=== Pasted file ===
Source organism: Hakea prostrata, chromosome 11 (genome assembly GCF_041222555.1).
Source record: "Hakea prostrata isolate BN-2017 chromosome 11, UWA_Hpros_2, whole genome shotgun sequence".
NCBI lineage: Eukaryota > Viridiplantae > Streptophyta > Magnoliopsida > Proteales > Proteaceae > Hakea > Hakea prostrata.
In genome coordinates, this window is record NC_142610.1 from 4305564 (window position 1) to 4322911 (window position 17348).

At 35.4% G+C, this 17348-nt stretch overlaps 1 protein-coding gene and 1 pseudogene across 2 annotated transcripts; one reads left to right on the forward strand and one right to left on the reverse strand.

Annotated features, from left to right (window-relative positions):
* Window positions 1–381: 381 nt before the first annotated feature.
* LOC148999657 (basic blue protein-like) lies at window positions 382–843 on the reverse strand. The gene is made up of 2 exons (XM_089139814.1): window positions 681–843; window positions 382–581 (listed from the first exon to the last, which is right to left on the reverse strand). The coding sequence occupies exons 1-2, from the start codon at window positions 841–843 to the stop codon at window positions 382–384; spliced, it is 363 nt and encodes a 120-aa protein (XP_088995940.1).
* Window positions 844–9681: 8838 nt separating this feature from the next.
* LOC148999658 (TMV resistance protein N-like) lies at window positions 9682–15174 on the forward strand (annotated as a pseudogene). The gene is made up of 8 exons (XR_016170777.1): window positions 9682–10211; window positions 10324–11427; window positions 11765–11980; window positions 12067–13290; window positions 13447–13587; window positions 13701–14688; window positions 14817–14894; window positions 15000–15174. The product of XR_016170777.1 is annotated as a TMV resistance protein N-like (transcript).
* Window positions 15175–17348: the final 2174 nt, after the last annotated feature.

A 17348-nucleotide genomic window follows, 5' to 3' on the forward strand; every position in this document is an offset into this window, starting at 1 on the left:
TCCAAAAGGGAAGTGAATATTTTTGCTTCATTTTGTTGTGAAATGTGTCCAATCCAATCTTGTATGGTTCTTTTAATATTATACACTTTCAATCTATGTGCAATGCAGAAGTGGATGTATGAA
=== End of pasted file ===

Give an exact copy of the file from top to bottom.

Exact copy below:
Source organism: Hakea prostrata, chromosome 11 (genome assembly GCF_041222555.1).
Source record: "Hakea prostrata isolate BN-2017 chromosome 11, UWA_Hpros_2, whole genome shotgun sequence".
NCBI lineage: Eukaryota > Viridiplantae > Streptophyta > Magnoliopsida > Proteales > Proteaceae > Hakea > Hakea prostrata.
In genome coordinates, this window is record NC_142610.1 from 4305564 (window position 1) to 4322911 (window position 17348).

At 35.4% G+C, this 17348-nt stretch overlaps 1 protein-coding gene and 1 pseudogene across 2 annotated transcripts; one reads left to right on the forward strand and one right to left on the reverse strand.

Annotated features, from left to right (window-relative positions):
* Window positions 1–381: 381 nt before the first annotated feature.
* LOC148999657 (basic blue protein-like) lies at window positions 382–843 on the reverse strand. The gene is made up of 2 exons (XM_089139814.1): window positions 681–843; window positions 382–581 (listed from the first exon to the last, which is right to left on the reverse strand). The coding sequence occupies exons 1-2, from the start codon at window positions 841–843 to the stop codon at window positions 382–384; spliced, it is 363 nt and encodes a 120-aa protein (XP_088995940.1).
* Window positions 844–9681: 8838 nt separating this feature from the next.
* LOC148999658 (TMV resistance protein N-like) lies at window positions 9682–15174 on the forward strand (annotated as a pseudogene). The gene is made up of 8 exons (XR_016170777.1): window positions 9682–10211; window positions 10324–11427; window positions 11765–11980; window positions 12067–13290; window positions 13447–13587; window positions 13701–14688; window positions 14817–14894; window positions 15000–15174. The product of XR_016170777.1 is annotated as a TMV resistance protein N-like (transcript).
* Window positions 15175–17348: the final 2174 nt, after the last annotated feature.

A 17348-nucleotide genomic window follows, 5' to 3' on the forward strand; every position in this document is an offset into this window, starting at 1 on the left:
TCCAAAAGGGAAGTGAATATTTTTGCTTCATTTTGTTGTGAAATGTGTCCAATCCAATCTTGTATGGTTCTTTTAATATTATACACTTTCAATCTATGTGCAATGCAGAAGTGGATGTATGAA